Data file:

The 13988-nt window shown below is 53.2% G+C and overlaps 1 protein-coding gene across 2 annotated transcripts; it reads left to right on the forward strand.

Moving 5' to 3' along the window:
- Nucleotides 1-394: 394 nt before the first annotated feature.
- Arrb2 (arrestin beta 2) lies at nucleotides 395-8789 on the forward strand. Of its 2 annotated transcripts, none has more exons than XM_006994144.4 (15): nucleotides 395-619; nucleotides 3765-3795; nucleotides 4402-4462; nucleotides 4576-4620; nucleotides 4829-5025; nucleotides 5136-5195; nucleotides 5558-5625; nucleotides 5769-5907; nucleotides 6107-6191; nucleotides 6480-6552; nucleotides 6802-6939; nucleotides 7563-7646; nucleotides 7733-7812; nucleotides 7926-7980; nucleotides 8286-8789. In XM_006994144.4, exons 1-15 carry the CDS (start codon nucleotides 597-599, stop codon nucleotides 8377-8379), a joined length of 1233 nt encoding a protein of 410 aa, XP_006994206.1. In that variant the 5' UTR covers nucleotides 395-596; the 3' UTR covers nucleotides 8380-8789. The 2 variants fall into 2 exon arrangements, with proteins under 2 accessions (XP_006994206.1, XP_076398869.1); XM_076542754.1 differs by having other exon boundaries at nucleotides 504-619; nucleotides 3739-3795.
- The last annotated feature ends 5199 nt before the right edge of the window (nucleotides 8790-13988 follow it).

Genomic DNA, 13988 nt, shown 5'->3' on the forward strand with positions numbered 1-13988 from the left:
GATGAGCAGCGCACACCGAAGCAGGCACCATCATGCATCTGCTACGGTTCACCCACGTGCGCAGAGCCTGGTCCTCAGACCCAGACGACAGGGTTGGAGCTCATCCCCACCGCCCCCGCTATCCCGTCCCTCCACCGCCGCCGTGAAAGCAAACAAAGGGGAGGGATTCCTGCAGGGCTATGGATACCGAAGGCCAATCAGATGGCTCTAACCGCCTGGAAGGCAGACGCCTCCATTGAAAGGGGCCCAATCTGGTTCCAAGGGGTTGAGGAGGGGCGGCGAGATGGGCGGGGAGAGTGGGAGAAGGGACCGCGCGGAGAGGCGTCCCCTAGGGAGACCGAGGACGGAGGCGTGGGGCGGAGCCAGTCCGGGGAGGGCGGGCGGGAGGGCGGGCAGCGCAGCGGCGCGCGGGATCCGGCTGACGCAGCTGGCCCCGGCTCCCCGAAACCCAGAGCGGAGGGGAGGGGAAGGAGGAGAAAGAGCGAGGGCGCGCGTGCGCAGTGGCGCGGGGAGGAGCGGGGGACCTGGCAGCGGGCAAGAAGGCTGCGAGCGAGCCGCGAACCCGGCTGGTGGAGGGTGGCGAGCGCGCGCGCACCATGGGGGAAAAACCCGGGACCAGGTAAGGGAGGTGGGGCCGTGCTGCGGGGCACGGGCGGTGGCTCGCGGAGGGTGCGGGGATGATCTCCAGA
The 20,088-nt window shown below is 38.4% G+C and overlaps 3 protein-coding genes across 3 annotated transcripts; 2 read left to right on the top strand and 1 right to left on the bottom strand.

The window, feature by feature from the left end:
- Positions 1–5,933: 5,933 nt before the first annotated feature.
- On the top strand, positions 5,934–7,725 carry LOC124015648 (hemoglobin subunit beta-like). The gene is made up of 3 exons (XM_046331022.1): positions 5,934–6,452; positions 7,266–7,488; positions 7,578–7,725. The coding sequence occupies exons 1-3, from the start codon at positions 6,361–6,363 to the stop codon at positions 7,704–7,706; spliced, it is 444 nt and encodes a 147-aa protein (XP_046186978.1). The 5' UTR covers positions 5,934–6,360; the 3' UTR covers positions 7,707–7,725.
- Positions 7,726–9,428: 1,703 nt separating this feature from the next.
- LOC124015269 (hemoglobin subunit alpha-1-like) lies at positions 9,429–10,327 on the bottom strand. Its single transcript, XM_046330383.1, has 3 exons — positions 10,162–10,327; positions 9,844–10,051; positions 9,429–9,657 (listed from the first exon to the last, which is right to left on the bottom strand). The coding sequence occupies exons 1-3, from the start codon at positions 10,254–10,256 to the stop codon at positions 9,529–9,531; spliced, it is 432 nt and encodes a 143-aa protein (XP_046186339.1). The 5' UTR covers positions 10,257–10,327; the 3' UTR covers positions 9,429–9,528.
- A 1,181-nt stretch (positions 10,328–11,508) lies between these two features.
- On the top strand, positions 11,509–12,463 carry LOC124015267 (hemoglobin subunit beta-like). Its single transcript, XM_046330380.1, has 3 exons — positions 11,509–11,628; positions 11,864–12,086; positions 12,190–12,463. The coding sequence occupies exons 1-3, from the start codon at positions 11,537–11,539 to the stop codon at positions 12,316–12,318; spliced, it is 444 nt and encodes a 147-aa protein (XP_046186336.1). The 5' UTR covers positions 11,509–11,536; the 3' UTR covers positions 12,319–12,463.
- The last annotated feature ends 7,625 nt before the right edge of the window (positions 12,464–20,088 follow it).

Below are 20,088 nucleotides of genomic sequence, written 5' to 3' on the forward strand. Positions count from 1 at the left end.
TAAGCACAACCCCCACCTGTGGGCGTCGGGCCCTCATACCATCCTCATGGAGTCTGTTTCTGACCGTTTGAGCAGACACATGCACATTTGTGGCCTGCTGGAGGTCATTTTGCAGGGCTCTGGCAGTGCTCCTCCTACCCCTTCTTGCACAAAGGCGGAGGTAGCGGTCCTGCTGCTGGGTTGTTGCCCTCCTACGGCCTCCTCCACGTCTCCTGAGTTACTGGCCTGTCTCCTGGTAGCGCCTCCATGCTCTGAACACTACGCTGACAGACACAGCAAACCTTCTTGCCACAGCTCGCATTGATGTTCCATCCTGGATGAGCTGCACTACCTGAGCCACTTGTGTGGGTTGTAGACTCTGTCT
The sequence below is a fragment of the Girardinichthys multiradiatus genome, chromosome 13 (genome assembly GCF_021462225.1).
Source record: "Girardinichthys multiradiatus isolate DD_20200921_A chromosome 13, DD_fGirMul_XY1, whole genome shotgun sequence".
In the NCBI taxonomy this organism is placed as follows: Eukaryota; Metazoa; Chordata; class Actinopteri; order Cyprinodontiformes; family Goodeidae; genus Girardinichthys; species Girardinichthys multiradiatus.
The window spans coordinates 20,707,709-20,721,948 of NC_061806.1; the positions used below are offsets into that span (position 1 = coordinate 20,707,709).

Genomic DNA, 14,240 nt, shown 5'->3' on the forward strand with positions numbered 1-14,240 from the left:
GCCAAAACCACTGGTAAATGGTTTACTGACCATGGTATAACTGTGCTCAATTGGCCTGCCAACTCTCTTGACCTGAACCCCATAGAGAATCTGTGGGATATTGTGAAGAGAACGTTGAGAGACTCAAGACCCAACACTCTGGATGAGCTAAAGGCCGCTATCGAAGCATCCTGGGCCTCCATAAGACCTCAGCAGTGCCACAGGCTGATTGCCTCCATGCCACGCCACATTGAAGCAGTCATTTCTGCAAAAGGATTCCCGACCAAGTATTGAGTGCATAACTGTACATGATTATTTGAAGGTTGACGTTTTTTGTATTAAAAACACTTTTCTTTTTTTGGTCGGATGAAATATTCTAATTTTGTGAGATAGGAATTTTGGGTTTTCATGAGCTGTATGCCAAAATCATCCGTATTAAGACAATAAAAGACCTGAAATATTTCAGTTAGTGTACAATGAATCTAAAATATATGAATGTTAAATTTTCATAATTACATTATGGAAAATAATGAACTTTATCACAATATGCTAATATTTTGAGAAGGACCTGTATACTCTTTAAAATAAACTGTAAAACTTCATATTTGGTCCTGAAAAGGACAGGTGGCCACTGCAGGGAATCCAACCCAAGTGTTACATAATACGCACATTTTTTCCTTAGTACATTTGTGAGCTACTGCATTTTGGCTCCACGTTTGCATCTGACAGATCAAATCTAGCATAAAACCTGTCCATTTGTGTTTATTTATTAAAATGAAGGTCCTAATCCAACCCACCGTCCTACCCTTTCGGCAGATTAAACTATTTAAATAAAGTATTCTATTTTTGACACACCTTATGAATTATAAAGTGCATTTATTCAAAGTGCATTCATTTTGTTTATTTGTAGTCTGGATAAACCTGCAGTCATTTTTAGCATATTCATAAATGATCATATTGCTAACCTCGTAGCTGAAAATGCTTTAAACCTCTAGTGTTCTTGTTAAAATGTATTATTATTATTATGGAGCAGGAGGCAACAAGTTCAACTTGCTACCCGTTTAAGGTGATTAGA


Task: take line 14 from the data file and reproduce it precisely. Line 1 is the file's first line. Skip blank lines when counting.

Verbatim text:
- A 1,181-nt stretch (positions 10,328–11,508) lies between these two features.